Civil rights leaders joined mourning family and friends on Wednesday at funeral services for Eric Garner, the 43-year-old father who died after he was placed in a chokehold by New York police during an arrest.
In the Brooklyn church where the funeral was held, powerful sermons were delivered, songs of praise rang out, and one civil rights leader made a call to action.
According to the New York Daily News, Garner’s teenage daughter was in tears as she sang a soulful rendition of Mariah Carey’s “Hero” to her father as he lay in his casket, surrounded by floral arrangements.
Following Garner’s daughter, his 90-year-old aunt performed an emotionally charged gospel song.
“I’m going to miss him so much,” said Esaw Garner, the victim’s wife, as she broke into tears. “He cared for everybody. He didn’t deserve this.”
She added tearfully, “He was supposed to be my rock, but now he is gone. He will never answer my call.”
Gwen Carr, Eric Garner’s mother, held Esaw, who was so emotionally distressed she was unable to make it to the altar on her own and had to be assisted by other friends and family members in attendance.
Among those who attended the funeral was Kadiatou Diallo, mother of Amadou Diallo, who was fatally shot nearly 20 times by police in the Bronx in 1999, after officers mistook his wallet for a gun.
Unfortunately, Diallo knew the suffering the Garner family was experiencing all too well, and she said it was painful to acknowledge that not enough has changed to put an end to the deaths of Black men at the hands of police officers.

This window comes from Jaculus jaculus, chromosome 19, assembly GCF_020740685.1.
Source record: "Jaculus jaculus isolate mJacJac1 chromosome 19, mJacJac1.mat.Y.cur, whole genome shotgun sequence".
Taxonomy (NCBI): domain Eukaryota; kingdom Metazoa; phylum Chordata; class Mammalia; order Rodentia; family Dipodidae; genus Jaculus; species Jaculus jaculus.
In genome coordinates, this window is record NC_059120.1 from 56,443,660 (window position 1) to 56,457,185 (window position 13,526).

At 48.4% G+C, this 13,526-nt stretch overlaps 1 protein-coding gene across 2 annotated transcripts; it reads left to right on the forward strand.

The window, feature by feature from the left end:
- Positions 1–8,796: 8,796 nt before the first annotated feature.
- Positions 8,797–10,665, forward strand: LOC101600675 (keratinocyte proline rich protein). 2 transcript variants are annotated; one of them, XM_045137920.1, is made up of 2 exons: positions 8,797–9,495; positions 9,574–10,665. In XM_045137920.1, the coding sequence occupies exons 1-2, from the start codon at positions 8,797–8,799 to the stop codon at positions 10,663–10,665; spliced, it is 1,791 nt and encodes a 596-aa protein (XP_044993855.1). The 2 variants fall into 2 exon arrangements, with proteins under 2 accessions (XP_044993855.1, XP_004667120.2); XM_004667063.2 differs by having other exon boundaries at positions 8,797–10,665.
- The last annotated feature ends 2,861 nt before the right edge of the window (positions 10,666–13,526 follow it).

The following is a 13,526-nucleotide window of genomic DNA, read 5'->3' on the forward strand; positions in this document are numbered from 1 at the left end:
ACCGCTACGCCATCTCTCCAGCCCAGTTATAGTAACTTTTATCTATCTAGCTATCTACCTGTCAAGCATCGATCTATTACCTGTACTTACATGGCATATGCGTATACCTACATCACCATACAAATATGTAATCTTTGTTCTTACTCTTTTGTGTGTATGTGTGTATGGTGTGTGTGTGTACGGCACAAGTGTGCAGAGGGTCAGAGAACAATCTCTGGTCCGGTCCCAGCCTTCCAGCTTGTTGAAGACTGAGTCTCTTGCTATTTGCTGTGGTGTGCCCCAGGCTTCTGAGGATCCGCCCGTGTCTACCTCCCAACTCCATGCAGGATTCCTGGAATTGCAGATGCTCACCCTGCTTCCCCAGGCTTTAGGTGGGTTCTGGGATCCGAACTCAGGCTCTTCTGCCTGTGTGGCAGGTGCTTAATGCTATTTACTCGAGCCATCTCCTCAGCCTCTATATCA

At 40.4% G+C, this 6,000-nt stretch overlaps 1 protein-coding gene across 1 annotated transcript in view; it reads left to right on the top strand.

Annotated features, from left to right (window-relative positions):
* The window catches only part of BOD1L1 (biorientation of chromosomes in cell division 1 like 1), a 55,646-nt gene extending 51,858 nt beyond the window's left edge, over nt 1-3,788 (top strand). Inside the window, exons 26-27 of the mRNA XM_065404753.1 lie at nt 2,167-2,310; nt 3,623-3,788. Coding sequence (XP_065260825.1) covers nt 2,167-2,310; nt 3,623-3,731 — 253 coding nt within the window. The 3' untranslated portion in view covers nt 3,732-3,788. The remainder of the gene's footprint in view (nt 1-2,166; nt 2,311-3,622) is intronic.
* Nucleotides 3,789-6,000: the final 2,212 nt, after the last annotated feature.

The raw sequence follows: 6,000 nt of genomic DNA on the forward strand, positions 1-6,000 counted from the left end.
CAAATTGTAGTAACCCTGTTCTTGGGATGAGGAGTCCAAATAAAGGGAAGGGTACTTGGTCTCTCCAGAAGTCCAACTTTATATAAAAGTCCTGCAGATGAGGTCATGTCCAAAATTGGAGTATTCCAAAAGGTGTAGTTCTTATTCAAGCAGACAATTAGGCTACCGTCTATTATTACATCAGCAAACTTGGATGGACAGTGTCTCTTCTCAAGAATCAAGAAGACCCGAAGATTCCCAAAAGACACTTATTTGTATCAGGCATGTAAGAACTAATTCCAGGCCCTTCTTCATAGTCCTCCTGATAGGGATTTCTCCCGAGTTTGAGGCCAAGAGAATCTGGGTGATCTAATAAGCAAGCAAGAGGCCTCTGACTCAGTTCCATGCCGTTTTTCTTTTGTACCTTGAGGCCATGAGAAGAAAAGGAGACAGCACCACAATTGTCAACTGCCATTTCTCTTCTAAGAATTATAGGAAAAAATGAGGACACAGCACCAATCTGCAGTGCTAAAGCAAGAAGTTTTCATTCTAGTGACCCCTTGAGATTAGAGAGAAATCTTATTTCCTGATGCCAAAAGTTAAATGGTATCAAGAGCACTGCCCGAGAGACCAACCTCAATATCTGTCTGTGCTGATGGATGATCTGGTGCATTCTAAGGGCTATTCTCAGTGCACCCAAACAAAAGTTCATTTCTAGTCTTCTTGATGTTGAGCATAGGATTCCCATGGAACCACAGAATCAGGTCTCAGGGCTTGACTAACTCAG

“It’s just so sad,” she told the Daily News. “It brings back terrible memories. After all these cases and all these years, nothing seems to change. It should never have happened, it should have been prevented.”
Diallo and Rev. Al Sharpton issued a call to action, reminding mourners that the fight for justice is far from over.
“I’m calling on the new administration, Mayor de Blasio and [Police] Commissioner [Bill] Bratton, to bring about changes,” Diallo said.
Sharpton said that the cellphone footage of Garner’s death may be a weapon in the fight for justice.
“This is how we get action,” he said from the pulpit. “We can’t live in a city where they can choke us out and it’s not a big thing. You don’t need retraining, you don’t need sensitizing.”
Sharpton’s remarks were a response to Bratton’s decision to retrain his officers after the story of the chokehold death unfolded.
“There is a difference this time, this time there’s a video,” he said. “You can’t tell no lies this time.”
It has been a week since Garner died after an officer put him in a chokehold, a move prohibited by the NYPD.
Cellphone video shows Garner telling officers that he couldn’t breathe while they continued to push him to the ground.
A medical examiner has not announced an official cause of death, but authorities insist Garner had a heart attack and was not killed by the forbidden tactic.
A preliminary investigation found no clear signs of asphyxiation.